An alarming number of longtime area restaurants have closed in 2015, including The Patio in Merrillville, Bronko’s in Crown Point, Strongbow’s in Valpo, Round the Clock in Hammond, Country Lounge in Hobart, B and J’s American Café in LaPorte, and Kelsey’s in Portage.  Miller Bakery Café itself was closed for quite a while until purchased by a new owner.  Ming Ling’s across the street is boarded up.  It’s a rough business; tony micro-breweries and and upscale chains such as Noodles and Co. and Bagger Dave’s seem to have more appeal to millenials.  Times business editor Joseph S. Pete also cited the rising food costs, the statewide smoking ban, an aging clientele, and a stagnant customer base.  IUN professor Micah Pollak told Pete: “There’s a lot more competition, which adds pressure.  Some of it’s generational because these restaurants serve classic comfort food while younger diners might prefer more cosmopolitan fare, tapas, fusion, farm-to-table, and what have you.”  Pollak also noted that busy families often prefer a quick meal at a place like Panda Express or Panera Bread that serves inexpensive but decent-quality food to a prolonged sit-down meal.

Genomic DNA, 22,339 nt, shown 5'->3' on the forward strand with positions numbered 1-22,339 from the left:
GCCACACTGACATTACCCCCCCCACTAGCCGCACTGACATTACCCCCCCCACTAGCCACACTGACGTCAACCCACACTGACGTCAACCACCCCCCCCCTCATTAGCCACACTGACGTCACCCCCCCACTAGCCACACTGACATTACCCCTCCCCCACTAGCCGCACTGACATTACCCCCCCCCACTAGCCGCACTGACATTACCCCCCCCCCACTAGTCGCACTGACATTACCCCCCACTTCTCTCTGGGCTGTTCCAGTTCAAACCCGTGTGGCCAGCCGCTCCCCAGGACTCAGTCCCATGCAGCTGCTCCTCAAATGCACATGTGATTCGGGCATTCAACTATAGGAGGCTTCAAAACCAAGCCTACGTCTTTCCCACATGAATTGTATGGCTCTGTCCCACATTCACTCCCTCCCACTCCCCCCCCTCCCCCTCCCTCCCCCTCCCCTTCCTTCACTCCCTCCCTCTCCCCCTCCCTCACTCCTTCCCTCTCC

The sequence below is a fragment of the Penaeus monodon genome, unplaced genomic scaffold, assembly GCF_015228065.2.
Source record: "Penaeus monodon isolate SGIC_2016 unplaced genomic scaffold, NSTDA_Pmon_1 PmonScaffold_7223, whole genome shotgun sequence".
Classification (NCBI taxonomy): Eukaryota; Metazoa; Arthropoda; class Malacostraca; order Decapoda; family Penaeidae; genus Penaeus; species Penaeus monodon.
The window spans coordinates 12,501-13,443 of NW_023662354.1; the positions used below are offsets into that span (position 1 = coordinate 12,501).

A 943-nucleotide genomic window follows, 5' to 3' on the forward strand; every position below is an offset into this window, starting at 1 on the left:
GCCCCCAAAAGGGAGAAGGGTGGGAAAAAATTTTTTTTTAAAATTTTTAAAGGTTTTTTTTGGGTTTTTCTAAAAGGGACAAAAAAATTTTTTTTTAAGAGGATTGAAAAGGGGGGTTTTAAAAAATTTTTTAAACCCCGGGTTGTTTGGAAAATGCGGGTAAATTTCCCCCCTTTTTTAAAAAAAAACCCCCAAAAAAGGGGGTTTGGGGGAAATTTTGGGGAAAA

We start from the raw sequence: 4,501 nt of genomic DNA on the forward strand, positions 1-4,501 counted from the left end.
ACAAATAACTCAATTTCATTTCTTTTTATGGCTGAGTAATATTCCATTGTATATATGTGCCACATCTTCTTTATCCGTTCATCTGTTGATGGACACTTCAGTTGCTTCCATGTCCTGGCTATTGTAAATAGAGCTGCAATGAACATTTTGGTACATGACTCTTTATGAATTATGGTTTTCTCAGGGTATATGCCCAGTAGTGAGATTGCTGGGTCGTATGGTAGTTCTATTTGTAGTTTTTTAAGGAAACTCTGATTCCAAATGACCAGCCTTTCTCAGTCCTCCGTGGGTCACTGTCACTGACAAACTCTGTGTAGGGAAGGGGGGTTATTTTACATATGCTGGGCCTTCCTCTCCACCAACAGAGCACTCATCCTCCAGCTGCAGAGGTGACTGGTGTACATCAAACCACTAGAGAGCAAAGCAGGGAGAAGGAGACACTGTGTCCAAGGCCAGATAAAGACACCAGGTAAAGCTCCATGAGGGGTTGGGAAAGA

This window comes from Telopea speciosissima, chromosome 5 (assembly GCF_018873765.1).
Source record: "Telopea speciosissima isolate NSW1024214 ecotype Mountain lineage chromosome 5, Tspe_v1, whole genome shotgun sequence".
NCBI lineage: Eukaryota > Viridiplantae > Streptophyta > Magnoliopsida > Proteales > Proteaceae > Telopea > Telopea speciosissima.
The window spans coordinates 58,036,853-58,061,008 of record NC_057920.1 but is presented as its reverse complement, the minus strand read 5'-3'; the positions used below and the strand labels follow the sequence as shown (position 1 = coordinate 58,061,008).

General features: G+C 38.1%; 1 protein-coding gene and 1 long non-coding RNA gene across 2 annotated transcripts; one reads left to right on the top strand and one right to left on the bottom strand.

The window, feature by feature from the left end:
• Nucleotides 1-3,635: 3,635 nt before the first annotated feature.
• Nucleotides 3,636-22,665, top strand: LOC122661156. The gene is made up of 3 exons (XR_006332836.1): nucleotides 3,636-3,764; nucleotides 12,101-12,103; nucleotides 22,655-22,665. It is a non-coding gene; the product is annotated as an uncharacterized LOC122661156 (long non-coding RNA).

At Lake Street Gallery I found a couple of rare copies of “Tales of Lake Michigan and the Indiana Dunelands” Steel Shavings (volume 28, 1998) that includes John Laue’s “Oral History of Edgewater” accompanied by many wonderful Dale Fleming pencil drawings.  I will make use of both in my August talk to the Portage Historical Society on the subject of “Edgewater: A Vanished Community.”

What doomed Edgewater was the 1976 Dunes Expansion Bill, passed ten years after Congress established the Indiana Dunes National Lakeshore.  The Park Service gave Edgewater residents the option of receiving 20-year leasebacks on their property or comparable compensation to relocate elsewhere.  When we purchased our house at 9649 Maple Place, we knew of the plans and welcomed them.  The federal government paid us approximately $10,000 more than we paid for the house and then charged us $10,000 for the leaseback, meaning we essentially got a free house for 20 years.  Later we successfully obtain for another 15 years before forced to leave, as were all remaining leaseholders, in 2010.
above, Silha family in 1920s; below, Dale Fleming drawing of Georgie Silha Kadlec